8.) Don't be afraid to skip a part or two and jump ahead. Sometimes I just don't have the right word or description to something that leads to the part I know. In those instances I type "so and so does this" or simply, "blah blah blah" and then highlight. You can always go back later and fill those parts in as they come. The important thing is to press on.

9.) Turn off the internet. I've noticed that checking my email, twitter, and facebook can be endlessly addicting...and distracting. And don't get me started on Cracked.com. I'm grounded for a week from that site, LOL. So I turn off my internet for an hour, write, turn it back on, check my stuff, post an update, say hi to a few friends, then turn it back off. My productivity has skyrocketed since.

10.) Get a hotel room. I saved up my money and did some careful shopping with Expedia and reserved a room for tomorrow night. I will keep the internet off, have a steady supply of cigarettes, Red Bull, and hard cider. I will have no kids, husband, animals, friends, solicitors, etc. to distract me. My goal is 10K. I will let you know how that goes. 

Wednesday, April 25, 2012

Fun at the Release party for HUNTED


I've been anticipating this story since book one, when the premise was first hinted. Needless to say, like all of Rebecca Zanetti's release parties, I was hella-excited to attend this one. The only bad thing about 'em is that I've been working a night job and thus I only get to hang out for a half hour tops.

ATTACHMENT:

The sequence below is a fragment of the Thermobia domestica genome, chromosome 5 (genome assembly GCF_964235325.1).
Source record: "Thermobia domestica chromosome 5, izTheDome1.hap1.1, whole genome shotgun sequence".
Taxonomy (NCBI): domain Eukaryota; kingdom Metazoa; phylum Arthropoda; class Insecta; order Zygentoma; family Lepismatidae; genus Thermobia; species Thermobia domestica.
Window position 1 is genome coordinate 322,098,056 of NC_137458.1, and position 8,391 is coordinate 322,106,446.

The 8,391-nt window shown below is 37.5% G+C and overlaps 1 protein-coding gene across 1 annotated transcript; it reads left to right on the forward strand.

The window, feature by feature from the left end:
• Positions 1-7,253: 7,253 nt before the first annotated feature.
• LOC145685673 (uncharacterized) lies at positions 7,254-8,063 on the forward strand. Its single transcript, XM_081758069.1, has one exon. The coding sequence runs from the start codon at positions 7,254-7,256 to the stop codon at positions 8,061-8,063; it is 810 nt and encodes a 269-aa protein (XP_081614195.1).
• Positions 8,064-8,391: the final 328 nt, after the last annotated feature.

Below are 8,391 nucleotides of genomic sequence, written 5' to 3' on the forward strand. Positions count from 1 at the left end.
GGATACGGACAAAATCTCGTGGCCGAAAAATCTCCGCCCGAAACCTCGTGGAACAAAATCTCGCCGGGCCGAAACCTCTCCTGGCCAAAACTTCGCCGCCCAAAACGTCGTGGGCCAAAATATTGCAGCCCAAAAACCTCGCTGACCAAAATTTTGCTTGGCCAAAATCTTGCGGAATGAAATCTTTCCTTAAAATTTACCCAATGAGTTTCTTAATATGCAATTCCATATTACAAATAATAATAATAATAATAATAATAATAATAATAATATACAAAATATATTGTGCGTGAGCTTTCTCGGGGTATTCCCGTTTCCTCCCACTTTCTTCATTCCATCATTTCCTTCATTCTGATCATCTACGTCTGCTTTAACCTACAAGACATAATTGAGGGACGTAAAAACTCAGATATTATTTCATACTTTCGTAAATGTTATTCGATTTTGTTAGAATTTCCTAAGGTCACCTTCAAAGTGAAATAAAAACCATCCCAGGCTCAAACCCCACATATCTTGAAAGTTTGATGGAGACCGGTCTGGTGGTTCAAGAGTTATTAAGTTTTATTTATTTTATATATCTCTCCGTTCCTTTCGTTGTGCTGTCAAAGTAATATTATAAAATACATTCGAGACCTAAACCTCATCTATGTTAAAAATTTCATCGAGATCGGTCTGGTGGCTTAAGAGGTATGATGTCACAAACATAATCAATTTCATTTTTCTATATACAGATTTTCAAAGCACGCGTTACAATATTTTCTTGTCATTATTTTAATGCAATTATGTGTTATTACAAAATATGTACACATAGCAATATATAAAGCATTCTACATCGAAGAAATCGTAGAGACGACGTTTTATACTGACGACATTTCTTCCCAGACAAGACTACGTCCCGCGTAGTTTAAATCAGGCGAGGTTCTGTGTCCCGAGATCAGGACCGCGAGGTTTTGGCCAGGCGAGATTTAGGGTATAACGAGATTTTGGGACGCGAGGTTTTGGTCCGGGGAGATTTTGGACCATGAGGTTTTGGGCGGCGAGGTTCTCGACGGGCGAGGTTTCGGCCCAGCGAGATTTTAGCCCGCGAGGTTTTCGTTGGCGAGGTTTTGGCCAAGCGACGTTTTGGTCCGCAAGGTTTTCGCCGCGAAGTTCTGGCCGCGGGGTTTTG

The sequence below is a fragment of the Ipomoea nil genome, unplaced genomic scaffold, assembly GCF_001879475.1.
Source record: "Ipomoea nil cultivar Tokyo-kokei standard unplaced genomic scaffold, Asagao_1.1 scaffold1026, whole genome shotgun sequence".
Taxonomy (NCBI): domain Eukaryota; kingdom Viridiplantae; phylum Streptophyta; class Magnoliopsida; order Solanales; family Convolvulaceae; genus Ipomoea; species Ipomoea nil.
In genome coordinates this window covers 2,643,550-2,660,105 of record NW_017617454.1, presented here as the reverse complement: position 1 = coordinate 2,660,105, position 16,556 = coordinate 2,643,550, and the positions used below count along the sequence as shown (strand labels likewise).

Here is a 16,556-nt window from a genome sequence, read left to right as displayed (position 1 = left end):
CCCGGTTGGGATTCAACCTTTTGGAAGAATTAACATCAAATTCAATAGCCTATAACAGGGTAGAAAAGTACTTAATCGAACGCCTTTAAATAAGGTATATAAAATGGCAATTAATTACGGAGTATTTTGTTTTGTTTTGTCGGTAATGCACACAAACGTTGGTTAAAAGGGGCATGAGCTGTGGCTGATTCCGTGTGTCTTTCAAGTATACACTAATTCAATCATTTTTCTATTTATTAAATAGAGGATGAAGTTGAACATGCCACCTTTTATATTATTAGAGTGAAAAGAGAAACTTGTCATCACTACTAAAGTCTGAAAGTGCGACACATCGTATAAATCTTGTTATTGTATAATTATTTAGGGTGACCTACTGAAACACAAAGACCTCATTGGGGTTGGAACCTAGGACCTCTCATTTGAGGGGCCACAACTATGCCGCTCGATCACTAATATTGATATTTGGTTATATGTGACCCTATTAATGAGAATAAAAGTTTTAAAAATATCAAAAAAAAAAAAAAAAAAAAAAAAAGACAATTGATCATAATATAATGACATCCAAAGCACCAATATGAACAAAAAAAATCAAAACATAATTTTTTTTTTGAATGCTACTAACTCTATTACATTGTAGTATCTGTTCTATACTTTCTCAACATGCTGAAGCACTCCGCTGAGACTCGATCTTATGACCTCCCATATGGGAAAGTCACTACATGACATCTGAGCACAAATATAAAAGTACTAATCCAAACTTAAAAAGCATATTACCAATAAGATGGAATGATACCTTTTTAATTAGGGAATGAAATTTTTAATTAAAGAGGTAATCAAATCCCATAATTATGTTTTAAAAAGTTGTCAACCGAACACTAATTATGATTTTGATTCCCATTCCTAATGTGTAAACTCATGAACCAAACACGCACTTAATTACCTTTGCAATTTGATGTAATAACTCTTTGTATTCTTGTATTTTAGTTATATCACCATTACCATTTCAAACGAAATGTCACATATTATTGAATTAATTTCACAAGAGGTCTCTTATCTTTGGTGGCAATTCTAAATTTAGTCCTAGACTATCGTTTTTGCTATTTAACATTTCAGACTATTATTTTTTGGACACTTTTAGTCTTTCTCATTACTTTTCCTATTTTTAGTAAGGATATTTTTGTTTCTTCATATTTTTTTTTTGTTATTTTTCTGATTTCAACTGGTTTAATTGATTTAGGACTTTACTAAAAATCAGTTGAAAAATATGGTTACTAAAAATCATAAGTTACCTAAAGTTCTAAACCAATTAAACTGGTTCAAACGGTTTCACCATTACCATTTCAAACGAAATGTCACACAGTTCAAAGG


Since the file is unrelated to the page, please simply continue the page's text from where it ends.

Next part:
But I made it, picked up my copy of HUNTED and I got my fan-girl picture with the author.

Rebecca's her usual elegant self. I look like a dork, but at least I'm rockin' my DIO shirt!

My buddies, Shelley Martin and Bonnie R. Paulson were there as well and we had fun catching up. I didn't get any wine this time because I'd lost my wallet (at work, thankfully) and the guy carded me. Shelley and Rebecca were jealous, but I was more irritated than flattered. It sucks not having a wallet...or wine. But at least I learned that my heavy metal t-shirts make me look young. :)

To make up for the lack of wine, I indulged in the always awesome appetizers. There was this feta-olive-herb spread that was to die for.

Then Shelley and I wandered around the store, ogling the cooking supplies. I REALLY want the nifty utensils for getting meat out of crab and lobster. We also ran across something that had me giggling and telling dirty jokes...until one of the store employees caught us, but you'll have to check out my Facebook page for that one.

Alas, it was time to go to work. So I hugged my friends, got another hug from the author for good measure and took myself and my shiny new copy of HUNTED off into the warm Spring evening.

And I'm still wondering where I'll have my release party. 

Monday, April 23, 2012

When Fiction Inspires Reality.



In my post, "Best Books I read in 2011," I raved about this book. Well I decided to reread it and once more came across something that drove me crazy. During the hero's time traveling adventures, he went to a restaurant in the fictional town of DERRY, Maine in 1958. Every time he ate there he ordered something called "Fried Lobster Pickin's." Not much description was offered except the following: "The heap on the platter looked like roadkill, but it smelled terrific and tasted better. Probably a billion grams of cholesterol in every bite, but in 1958, nobody worried about that, which is restful." 


Anyway, I really wanted to try these things and by my 2nd read, I tried to find out if they were real. As far as I could discover, they weren't.